What you may not know about the U.S. Secret Service

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U.S. Secret Service agent Tim McCarthy after stopping an assassination attempt on President Ronald Reagan.

Most people know that the Secret Service protects the President of the United States and other politicians.

But the original purpose of the Secret Service was the suppression of counterfeit currency.  In the aftermath of the Civil War, an estimated one-third of U.S. currency in circulation was counterfeit.  So on July 5, 1865, President Abraham Lincoln – in his last official act – signed the Secret Service into law as a branch of the United States Department of the Treasury.

It wasn’t until almost 30 years after its founding, however, that the Secret Service began protecting President Grover Cleveland.  And even then it was only on an informal, part-time basis whenever the president traveled. Not until 1902, following the assassination of President William McKinley, did the agency assume the responsibility of protecting the president around the clock.

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The 20-Cent Flop That Costs $400,00

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The time: the 1870s.  The place: Virginia City, Nevada.  Some 100 saloons dotted the town.  Most of these were “bit” houses, where silver miners working on the Comstock Lode could purchase drinks and cigars for 12 ½ cents.

But in the post-civil war years, there was a shortage of coins in circulation.  Miners paying for their drinks with a quarter (two bits) were likely to get only a dime (a “short bit”) back.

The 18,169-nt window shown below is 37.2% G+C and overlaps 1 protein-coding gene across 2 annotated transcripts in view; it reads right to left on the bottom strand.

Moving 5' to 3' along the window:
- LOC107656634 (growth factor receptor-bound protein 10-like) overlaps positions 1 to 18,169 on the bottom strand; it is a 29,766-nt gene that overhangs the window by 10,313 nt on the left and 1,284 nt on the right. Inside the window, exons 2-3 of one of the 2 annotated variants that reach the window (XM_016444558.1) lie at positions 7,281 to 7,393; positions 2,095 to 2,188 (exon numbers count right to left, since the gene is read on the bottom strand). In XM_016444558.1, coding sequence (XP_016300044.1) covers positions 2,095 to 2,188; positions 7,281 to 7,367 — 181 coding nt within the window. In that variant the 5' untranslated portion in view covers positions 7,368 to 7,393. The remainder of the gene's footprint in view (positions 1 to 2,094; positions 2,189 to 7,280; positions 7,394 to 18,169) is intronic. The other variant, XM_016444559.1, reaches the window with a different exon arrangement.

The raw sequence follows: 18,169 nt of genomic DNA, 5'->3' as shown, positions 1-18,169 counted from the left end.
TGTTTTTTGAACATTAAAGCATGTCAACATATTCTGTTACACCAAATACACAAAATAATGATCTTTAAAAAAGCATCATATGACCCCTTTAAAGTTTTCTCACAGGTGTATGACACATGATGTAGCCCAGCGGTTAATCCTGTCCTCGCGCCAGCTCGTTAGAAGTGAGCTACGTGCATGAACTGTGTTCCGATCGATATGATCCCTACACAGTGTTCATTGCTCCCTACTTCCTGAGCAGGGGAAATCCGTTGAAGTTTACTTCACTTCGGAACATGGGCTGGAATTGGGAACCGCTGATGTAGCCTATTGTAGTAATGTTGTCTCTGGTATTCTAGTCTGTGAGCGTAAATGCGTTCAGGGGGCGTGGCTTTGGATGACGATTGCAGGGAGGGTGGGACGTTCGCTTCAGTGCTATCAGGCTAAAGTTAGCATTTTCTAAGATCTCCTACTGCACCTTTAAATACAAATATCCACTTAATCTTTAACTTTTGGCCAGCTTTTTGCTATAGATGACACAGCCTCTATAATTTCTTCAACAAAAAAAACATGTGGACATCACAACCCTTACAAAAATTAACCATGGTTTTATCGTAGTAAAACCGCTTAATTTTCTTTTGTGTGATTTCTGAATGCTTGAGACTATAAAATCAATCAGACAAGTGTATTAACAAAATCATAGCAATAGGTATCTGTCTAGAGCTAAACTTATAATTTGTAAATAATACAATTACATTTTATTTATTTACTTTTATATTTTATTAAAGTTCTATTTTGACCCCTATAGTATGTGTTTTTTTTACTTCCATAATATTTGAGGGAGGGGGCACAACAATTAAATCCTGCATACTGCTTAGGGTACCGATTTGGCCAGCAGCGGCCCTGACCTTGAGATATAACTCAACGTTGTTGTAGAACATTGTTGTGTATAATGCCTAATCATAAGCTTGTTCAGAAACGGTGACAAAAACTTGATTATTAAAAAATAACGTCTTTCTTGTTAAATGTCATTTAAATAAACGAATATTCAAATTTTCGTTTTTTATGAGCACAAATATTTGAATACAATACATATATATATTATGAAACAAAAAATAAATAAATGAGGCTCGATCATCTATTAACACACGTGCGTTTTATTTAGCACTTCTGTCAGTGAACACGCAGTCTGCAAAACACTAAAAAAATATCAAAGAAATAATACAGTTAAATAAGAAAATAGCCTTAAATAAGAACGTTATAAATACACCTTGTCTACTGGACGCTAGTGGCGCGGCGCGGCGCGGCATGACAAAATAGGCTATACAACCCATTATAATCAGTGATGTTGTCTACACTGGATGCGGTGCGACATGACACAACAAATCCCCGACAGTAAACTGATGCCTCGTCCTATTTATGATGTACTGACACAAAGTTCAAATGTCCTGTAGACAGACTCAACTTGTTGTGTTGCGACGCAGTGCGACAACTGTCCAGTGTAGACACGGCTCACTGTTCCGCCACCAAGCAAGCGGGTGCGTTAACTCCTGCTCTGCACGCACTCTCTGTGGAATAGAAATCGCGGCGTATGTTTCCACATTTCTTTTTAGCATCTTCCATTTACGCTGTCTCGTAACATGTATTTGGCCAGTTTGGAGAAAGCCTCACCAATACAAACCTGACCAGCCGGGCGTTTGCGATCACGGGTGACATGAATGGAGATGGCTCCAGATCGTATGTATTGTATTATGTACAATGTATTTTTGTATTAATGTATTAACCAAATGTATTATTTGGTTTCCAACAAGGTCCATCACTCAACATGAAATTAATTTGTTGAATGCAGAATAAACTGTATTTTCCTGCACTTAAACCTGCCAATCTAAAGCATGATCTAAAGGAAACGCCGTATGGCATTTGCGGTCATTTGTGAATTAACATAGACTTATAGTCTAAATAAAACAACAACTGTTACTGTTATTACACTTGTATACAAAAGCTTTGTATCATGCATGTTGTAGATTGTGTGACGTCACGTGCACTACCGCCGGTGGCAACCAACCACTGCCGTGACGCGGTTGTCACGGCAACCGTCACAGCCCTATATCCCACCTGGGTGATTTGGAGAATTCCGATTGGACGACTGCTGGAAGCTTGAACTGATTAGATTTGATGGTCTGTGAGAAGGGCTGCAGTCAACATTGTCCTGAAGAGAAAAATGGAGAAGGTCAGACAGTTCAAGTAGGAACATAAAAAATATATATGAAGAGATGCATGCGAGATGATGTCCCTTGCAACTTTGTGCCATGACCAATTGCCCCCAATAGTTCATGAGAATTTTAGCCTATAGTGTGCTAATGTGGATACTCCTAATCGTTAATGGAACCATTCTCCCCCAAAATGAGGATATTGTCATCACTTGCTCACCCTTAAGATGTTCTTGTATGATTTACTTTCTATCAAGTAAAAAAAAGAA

Allegedly to remedy this situation, a group of mining magnates — backed by Nevada Sen. John Percival Jones — persuaded the U.S. government to begin minting a 20-cent silver coin. The 20-cent piece began production in 1875 and was an instant bomb.  Like the Susan B. Anthony dollar a century later, it was difficult to distinguish from a quarter.

Ironically, the coins proved especially unpopular in Nevada.  The Carson City mint – which produced just 10,000 in 1876 — was still doling out coins from 1875 when orders came in to melt the entire remaining inventory.  Only a small number from 1876 were to be spared and shipped back to the Assay office in Washington for record keeping.

Today, these 20-cent coins have a melt value of just $2.83.  But experts generally agreed that fewer than two-dozen 1876-CC (for Carson City) 20-cent coins still exist. So if you want one, you’d better start saving some serious coin of your own.  A mint condition 1876-CC sells for over $400,000 – assuming, that is, that you can find one.

Not too shabby for a flop.